When CDW examined the outcomes of providers who’ve already implemented analytics programs, 82 percent said they had tracked and improved patient care, and 53 percent successfully used analytics to reduce readmissions.
Other federal initiatives, such as meaningful use, are driving the demand for analytics. Karen Proffitt, MHIIM, RHIA, CHP, vice president of consulting for Just Associates, says analytics are key to helping eligible hospitals calculate reporting metrics and determine compliance rates. For example, there is a core measure that requires 80 percent of unique patients to have a smoking status recorded. “The only way to figure that out is analytics—someone figuring out how to pull that out and get it into a report. There’s not a field (in an EHR) that says ‘Did you collect a smoking status, yes or no?’” Proffitt says. Rather, the measure asks “is there a smoking status and has it been updated?”
“You have to go back into the metadata and match that to a visit date, and then you can say you’re updating your smoking status on X number of patients. There’s a similar, even more complex process for providing the patient with educational material relevant to their health diagnosis. Any one of those measures requires analytics,” Proffitt says.
Data analytics doesn’t just help healthcare organizations meet clinical and regulatory requirements—their use is an increasingly important way to help predict cost impact models, Karl says. Collecting data around workflow and how clinicians move around their environments can help management make better business and clinical decisions, he notes.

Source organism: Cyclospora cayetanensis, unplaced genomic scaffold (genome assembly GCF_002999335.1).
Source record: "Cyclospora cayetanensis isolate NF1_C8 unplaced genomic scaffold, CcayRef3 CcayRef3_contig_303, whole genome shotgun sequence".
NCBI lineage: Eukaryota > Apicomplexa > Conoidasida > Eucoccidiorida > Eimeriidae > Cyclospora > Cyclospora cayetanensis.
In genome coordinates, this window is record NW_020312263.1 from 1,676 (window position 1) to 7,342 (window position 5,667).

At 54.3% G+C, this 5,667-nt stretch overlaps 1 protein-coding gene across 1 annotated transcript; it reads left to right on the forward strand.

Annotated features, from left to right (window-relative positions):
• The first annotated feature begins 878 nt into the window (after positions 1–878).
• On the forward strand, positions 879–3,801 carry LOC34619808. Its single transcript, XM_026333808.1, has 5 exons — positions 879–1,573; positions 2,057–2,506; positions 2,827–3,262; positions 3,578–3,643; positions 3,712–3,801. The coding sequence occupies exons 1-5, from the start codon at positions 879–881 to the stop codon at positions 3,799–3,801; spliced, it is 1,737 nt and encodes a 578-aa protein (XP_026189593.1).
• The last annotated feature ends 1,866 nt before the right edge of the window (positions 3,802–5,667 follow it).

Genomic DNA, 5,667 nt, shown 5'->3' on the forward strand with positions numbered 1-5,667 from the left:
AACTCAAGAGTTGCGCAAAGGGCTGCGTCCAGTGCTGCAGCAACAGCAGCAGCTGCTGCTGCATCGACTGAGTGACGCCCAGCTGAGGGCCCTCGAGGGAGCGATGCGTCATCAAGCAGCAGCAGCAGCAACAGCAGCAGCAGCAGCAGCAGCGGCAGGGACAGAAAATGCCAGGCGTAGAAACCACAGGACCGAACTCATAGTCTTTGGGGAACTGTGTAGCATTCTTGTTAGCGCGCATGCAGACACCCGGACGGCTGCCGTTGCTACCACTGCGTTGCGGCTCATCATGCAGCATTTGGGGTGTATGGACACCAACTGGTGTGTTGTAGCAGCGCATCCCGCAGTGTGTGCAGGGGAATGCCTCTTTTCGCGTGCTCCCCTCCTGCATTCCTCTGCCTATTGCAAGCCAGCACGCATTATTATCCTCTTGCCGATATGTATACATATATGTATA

High Demand, Low Supply for Analytics Professionals
While data analytics is undoubtedly the future of healthcare, many people in the industry are concerned that there aren’t enough healthcare professionals with the right skill set for the job. Karl points to a recent PricewaterhouseCoopers healthcare research report that said 51 percent of CEOs surveyed in the global healthcare space said their staff can’t keep up with demand for health IT specialists, especially data analysts.
“The knowledge of an IT shortage is accepted. The demand is not going to slow. To combat those shortages what we’re hearing and seeing is that there is a move to start developing more in-house IT skill sets, analytics skill sets,” Karl says. “You’re seeing organizations start to go back to outsourcing models.”
In healthcare settings, both on the clinical and financial sides, a majority of decisions are made using the support of data, which makes it extremely important that HIM professionals in these roles have the proper skills. They need to be able to make predictions and inferences based on data in order to assume leadership positions.
As an informatics instructor, Overgaard says she sees HIM students who are intimidated by statistical methods and the coursework required to gain that expertise. One way to boost data analytics skills is through obtaining the certified health data analyst credential (CHDA), and another is getting a baccalaureate or master’s degree in health informatics. But Overgaard admits that the disconnect between HIM professionals and the skills they’ll need going forward is due to the fact that technology is changing so fast it can be hard to know where to start. She encourages providers to seek out an analytics tool or application, and offer the training needed to make the most of it.